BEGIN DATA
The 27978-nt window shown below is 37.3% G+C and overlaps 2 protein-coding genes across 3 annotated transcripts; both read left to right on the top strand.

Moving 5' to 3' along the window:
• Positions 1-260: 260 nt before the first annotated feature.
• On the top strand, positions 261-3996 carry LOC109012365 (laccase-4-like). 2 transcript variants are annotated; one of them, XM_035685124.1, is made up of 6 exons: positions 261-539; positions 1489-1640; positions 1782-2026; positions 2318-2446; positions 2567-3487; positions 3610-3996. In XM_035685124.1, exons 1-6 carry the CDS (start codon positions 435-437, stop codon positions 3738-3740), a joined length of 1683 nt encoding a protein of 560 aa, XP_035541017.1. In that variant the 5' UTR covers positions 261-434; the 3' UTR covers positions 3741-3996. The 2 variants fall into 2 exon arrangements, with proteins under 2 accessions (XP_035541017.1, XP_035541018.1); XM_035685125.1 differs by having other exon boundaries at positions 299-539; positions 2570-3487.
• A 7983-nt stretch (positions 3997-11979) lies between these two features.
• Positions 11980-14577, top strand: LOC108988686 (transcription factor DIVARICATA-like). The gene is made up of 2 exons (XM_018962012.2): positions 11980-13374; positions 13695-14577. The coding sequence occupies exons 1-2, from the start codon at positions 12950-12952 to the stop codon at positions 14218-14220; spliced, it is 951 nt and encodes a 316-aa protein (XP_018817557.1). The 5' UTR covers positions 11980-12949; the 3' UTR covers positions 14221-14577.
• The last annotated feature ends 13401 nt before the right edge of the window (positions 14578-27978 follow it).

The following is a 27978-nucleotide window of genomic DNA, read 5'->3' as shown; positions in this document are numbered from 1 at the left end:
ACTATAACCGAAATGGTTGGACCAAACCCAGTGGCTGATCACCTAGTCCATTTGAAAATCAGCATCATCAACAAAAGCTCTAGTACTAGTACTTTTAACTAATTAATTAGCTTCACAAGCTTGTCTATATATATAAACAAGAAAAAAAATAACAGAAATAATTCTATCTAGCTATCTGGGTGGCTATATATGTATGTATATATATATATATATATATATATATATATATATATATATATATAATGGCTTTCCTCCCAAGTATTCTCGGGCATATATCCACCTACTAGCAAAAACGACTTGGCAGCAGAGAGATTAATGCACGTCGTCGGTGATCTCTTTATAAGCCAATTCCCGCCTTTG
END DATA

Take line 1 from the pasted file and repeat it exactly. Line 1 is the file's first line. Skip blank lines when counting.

The 27978-nt window shown below is 37.3% G+C and overlaps 2 protein-coding genes across 3 annotated transcripts; both read left to right on the top strand.